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Column Archive

June, 2008

"Performing: The Reality Part 3"

by Webmaster

So, you have a web site and you email your fans each month with your schedule. You even remember to take a notebook with you to your gigs and get people there to sign up to be on your email list. You have cards printed up with your web site and email so you can give them to people who show an interest in your band while you're working the crowd. You add the new emails to your email list or Outlook group when you get home.

That's all you need to do, right?

Well, almost.

You still want to get publicity.

Take advantage of publicity opportunities to promote your events to people who just might be interested in coming to hear you for the first time. You're already using email and your web site to keep your fan base, but you still need to reach out to new people to build a bigger fan base.

Web sites, public radio stations, newspapers and magazines will publicize your events.

Use Google to find event calendars and publications in the area where you will be playing. Go to their web sites and find out their rules for publication. Or, you can get a copy of the publication and read the publication policy.

Follow their rules: include all pertinent information eg. your band name, the name and address—including city and state—of the venue where you will be playing, date(s) and time(s) of the event. Make sure you get the info to them in time for them to meet their publication dates.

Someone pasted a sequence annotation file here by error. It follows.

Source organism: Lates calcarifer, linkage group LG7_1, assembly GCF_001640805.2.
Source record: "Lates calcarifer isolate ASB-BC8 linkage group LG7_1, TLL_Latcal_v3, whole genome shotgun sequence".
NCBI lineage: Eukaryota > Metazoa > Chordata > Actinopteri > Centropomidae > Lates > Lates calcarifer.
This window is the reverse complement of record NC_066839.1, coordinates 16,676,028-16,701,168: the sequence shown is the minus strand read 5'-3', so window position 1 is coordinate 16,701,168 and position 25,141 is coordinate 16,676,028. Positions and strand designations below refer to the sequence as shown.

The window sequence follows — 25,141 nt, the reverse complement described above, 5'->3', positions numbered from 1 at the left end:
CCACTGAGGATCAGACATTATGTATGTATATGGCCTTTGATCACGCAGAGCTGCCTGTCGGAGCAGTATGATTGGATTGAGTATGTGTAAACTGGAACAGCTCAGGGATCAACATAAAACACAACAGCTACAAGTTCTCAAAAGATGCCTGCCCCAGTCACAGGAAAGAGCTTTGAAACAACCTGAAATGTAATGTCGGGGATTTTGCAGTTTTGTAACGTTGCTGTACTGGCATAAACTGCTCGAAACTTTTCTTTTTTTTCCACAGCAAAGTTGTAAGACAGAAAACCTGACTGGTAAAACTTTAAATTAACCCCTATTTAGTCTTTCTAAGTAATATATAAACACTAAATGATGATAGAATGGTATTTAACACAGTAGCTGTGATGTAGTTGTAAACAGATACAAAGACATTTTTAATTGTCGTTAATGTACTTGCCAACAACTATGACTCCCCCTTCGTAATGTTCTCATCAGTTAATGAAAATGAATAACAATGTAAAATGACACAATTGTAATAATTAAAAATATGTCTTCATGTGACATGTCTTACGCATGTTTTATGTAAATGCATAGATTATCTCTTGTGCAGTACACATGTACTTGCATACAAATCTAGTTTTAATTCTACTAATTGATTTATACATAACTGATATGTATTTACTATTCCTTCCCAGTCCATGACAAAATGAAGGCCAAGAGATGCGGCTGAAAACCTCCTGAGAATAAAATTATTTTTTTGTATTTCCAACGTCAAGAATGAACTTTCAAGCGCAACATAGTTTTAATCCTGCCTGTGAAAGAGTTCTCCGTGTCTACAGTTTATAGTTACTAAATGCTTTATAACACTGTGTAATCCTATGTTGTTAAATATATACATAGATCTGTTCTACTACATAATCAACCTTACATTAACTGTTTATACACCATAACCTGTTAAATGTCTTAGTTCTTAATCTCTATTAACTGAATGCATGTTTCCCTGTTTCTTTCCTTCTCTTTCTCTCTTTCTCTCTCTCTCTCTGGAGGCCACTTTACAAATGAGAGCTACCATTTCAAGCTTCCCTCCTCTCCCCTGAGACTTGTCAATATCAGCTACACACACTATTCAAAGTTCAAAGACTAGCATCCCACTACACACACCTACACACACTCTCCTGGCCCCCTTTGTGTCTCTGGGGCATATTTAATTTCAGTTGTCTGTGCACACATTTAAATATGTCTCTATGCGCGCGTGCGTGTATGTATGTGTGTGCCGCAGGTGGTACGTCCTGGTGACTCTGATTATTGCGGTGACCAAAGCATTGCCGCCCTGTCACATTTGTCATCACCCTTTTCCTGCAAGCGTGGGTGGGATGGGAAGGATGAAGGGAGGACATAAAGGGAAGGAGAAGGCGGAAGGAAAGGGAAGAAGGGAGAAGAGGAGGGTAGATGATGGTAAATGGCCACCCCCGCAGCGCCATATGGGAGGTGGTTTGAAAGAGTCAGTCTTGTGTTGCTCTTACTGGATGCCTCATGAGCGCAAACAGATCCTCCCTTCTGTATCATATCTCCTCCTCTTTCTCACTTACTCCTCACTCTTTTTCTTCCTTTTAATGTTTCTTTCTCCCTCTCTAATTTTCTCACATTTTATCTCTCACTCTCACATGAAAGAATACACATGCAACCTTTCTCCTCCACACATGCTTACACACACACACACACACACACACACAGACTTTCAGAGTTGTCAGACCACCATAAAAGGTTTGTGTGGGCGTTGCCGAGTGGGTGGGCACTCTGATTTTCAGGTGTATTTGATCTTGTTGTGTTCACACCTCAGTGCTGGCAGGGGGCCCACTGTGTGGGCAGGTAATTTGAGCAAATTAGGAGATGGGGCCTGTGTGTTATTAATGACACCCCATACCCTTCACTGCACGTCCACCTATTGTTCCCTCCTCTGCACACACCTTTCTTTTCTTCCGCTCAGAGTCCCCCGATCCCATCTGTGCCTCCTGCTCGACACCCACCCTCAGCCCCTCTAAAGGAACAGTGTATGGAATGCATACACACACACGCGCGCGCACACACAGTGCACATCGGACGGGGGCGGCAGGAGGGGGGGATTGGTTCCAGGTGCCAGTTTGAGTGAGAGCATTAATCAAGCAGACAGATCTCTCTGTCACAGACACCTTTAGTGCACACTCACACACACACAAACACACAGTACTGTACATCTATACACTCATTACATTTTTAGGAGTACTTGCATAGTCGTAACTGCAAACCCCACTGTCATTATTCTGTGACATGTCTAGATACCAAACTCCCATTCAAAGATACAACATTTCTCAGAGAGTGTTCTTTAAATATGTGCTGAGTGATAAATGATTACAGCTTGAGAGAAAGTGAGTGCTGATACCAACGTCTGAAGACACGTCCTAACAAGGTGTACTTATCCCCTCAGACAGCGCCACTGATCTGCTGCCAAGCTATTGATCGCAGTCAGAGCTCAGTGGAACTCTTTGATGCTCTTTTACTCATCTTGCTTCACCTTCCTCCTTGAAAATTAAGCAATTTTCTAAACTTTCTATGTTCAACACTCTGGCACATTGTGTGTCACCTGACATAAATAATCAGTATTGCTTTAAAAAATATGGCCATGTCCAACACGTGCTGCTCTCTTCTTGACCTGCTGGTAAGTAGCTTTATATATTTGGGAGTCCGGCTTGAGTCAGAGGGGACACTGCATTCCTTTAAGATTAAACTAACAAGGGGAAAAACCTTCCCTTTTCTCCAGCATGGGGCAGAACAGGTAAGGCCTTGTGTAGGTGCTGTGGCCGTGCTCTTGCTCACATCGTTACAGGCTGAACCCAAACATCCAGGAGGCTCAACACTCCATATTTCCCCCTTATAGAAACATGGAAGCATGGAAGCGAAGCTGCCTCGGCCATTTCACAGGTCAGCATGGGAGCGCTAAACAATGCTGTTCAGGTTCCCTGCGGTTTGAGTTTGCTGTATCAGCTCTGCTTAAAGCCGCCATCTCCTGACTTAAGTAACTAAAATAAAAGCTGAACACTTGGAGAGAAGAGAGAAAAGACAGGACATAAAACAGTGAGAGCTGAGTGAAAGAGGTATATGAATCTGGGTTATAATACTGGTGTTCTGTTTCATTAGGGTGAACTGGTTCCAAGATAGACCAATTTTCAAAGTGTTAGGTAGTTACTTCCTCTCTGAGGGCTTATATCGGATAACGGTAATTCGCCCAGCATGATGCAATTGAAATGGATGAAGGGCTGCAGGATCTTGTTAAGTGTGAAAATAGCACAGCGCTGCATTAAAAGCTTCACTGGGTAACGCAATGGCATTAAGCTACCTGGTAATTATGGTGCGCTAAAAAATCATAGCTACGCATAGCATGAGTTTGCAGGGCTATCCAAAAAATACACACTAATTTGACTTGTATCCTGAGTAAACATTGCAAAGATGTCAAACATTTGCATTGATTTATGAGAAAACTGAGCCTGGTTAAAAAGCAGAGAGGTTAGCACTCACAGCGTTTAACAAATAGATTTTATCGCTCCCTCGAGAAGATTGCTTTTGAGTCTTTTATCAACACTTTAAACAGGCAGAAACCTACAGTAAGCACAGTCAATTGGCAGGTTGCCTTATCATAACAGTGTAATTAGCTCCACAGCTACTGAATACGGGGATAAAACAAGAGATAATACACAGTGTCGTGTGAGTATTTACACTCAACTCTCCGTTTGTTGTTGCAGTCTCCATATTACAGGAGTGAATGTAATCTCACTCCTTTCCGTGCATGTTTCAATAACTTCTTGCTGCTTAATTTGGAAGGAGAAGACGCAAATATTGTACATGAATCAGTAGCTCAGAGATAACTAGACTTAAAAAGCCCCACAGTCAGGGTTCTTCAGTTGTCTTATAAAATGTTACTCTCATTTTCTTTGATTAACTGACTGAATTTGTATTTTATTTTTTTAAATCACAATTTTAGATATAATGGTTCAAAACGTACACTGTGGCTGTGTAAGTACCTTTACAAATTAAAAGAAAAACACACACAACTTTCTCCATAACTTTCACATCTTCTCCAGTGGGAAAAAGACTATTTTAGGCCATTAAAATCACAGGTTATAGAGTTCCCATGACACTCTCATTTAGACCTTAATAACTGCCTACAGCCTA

Do you belong to any clubs or societies that will help publicize your gigs, your music, your music-related accomplishments? AcousticByLines has event calendars and an awards page for it's members. So does the Colorado Bluegrass Music Society. If you can join pertinent clubs like that, do so. And, take advantage of their publicity on your behalf.

Did you graduate from a college with an alumni association and publication? They love to hear from alumns about newsworthy events.

You might even join online groups. Google and Yahoo have special interest groups that let you interact with people from all over the world. Want to create a buzz that will get your band paying gigs out of town? It's also a good way to create interest in your web site and get more hits there.

Hint: If someone is giving you free publicity, don't tell them to go look up the details on a web site. Make it easy for them to help you. If publicizing your gig isn't worth your time, why should it be worth any one else's time?

Write press releases for your local papers, alumni magazines and radio stations. Of course, you have to do something newsworthy, but isn't playing a special gig somewhere newsworthy?

Do you have a web site? Is your current gig information on your web site? Is it complete and correct?

The idea is for you to do the work to make it easy for new people to find you.

There is so much more to being in a band than just rehearsing, playing gigs and booking gigs. You'll be successful if you are willing to make the effort to make your band work. Good luck!

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